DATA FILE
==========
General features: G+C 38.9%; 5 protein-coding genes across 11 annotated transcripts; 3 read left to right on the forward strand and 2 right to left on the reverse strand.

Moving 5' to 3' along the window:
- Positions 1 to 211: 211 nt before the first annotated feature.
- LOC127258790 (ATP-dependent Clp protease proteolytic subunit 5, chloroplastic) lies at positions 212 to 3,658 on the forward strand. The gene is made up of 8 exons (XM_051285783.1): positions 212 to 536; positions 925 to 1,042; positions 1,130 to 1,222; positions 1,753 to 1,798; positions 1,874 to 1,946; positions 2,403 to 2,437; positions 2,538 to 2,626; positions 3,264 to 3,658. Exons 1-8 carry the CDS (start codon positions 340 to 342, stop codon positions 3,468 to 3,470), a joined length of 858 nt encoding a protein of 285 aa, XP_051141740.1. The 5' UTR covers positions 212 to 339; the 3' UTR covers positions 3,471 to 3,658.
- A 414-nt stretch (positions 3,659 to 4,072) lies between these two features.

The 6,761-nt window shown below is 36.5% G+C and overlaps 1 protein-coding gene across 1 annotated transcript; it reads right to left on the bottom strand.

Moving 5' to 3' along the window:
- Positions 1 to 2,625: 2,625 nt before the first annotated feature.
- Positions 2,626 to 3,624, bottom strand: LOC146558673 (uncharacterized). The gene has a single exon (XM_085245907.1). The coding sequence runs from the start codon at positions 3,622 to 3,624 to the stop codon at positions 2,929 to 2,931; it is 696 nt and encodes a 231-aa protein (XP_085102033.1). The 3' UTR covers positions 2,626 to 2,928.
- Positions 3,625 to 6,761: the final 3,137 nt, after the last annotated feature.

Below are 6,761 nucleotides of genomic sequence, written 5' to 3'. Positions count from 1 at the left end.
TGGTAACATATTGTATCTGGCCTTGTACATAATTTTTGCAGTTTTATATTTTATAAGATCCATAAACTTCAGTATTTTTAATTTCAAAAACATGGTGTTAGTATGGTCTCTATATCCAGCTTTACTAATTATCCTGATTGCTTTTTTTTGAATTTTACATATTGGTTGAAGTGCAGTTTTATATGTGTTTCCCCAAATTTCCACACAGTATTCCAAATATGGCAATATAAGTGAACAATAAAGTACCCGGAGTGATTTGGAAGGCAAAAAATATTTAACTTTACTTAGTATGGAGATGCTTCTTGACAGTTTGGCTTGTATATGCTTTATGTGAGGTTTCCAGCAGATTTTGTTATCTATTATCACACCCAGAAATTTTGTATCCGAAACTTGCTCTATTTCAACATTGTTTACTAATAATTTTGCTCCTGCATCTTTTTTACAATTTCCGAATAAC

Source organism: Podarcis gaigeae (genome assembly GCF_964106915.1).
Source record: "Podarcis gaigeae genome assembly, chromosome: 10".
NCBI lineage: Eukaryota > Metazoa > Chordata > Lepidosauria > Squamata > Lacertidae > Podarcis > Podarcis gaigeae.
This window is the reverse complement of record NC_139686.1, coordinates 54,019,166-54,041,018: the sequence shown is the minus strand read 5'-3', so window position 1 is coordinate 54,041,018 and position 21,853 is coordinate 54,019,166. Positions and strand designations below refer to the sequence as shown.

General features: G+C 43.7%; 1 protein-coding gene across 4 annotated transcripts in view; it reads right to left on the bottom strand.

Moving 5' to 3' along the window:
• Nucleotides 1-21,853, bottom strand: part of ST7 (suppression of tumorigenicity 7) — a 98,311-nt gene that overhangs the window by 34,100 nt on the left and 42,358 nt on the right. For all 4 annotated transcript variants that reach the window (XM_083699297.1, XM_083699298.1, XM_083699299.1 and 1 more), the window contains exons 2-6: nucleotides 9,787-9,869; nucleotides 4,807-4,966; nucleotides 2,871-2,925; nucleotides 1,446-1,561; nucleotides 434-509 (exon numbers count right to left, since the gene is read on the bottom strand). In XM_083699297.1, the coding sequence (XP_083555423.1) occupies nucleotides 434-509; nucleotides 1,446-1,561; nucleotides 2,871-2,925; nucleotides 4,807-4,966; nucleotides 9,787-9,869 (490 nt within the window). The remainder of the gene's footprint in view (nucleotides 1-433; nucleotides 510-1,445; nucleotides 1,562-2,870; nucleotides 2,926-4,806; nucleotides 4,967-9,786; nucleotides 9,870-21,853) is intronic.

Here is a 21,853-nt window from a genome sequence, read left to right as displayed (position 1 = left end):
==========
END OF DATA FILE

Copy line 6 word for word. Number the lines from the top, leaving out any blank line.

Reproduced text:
The 6,761-nt window shown below is 36.5% G+C and overlaps 1 protein-coding gene across 1 annotated transcript; it reads right to left on the bottom strand.